Wyoming Senate has rejected a bill that would have banned discrimination based on sexual orientation or gender identity.
The standing vote was 13 for the bill and 17 opposed, with opponents claiming Senate File 131 would create a ‘protected class’ of employees and would result in lawsuits, as well as impinging on ‘religious freedom’.
The bill had already been amended to exempt religious organizations, but some senators feared passing the bill would have ‘unintended consequences', Trib.com reports.
Democrat Senator Chris Rothfuss said he was disappointed in the vote, but expected it to come back later and pass.
‘Obviously, the country’s moving that direction,’ he said. ‘It’s a necessary step to get it out there and get it discussed by the full body [of both houses], and I’m hopeful in the future we’ll be able to get this group moved in that direction.’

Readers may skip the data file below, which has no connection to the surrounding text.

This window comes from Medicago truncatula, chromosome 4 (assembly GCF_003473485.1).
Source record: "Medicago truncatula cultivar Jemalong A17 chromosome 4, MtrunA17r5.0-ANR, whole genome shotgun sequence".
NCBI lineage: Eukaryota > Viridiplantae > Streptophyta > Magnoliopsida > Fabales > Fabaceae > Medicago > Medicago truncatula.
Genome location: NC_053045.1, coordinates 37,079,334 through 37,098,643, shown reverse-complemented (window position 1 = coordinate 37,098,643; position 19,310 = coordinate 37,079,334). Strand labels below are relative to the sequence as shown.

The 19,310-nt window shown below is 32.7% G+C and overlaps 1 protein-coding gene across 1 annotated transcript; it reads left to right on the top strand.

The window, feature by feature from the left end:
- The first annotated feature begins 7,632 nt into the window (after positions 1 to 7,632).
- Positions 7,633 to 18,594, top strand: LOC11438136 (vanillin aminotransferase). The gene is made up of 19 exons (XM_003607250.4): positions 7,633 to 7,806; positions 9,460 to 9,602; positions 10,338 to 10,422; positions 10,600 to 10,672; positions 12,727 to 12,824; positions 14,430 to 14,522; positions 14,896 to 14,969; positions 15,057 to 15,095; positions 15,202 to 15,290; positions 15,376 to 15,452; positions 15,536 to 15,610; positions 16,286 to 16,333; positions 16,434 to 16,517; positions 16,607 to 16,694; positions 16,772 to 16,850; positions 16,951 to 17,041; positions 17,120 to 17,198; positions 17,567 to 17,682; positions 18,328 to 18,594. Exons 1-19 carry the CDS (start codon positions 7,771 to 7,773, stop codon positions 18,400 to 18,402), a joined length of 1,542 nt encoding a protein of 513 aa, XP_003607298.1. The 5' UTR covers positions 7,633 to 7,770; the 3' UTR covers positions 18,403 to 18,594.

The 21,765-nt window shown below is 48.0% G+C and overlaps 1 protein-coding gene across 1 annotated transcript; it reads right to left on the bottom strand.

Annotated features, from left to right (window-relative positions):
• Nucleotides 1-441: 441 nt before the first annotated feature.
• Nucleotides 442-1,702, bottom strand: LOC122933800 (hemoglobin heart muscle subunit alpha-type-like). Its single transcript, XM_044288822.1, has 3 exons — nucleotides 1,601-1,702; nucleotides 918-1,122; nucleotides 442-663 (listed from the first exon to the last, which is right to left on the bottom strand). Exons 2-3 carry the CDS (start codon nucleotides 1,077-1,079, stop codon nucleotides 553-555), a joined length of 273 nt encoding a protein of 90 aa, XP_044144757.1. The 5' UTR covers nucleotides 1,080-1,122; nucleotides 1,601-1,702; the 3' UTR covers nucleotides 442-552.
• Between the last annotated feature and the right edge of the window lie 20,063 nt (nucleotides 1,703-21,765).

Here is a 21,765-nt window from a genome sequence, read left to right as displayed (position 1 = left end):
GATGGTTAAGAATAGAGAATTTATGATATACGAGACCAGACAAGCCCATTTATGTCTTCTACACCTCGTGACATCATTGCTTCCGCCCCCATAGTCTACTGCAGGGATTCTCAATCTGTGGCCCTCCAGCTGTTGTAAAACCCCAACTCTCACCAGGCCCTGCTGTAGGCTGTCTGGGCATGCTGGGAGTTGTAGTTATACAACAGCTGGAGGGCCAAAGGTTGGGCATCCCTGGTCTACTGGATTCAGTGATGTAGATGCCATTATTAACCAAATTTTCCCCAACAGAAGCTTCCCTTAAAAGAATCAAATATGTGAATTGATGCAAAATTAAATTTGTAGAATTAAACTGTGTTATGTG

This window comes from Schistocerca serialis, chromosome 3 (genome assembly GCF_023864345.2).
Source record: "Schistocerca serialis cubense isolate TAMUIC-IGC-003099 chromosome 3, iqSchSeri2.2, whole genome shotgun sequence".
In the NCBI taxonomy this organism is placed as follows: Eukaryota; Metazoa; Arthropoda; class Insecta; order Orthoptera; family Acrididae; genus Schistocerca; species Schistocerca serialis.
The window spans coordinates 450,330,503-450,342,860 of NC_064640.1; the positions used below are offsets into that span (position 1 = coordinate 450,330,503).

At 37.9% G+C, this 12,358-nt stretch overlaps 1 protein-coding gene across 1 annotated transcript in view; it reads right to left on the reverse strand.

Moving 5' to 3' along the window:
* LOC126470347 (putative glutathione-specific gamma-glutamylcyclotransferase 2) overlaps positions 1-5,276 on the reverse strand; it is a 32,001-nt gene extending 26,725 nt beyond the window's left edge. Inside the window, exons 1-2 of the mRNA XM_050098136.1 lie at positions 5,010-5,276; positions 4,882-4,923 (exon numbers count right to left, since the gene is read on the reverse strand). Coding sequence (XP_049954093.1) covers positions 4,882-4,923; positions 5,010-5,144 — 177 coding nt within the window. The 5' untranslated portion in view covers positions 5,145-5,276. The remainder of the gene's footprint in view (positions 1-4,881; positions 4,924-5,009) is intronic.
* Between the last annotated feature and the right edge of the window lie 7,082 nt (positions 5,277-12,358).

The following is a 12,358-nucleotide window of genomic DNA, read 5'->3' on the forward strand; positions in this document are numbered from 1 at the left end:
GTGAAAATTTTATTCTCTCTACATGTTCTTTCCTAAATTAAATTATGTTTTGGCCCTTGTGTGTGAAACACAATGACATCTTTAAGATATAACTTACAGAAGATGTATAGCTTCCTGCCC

He said, in Wyoming, any boss can look an employee in the eye and tell them they are fired for being gay.
In the debate, Republican Charles Scott said the bill might have the effect of convincing employers not to hire gay people in the first place in fear of having to deal with a lawsuit.
Republican Dan Dockstader also claimed the bill criminalizes employers who stick to their ‘moral convictions’.
But another Republican, Curt Meier, said he had hired people who are openly gay and there should be a law protecting them from discrimination.
‘I’m a good old conservative boy,’ he said. ‘I don’t discriminate against people.’
Rothfuss, who was creator of the bill, said the Department of Workplace Services receives many complaints about discrimination about gay people.
He said: ‘There response is “You have no protection”. They have harrowing stories.’
While the bill would affect some employers, Rothfuss said ‘that is the point’.
‘We’re trying to get rid of discrimination,’ he said.
On 28 January, a Wyoming House committee defeated a same-sex marriage bill 5-4 but approved a domestic partnership bill 7-2.
Democrat Cathy Connolly, the state’s only openly gay official, said: ‘We are better individually and collectively when our loved ones are protected.’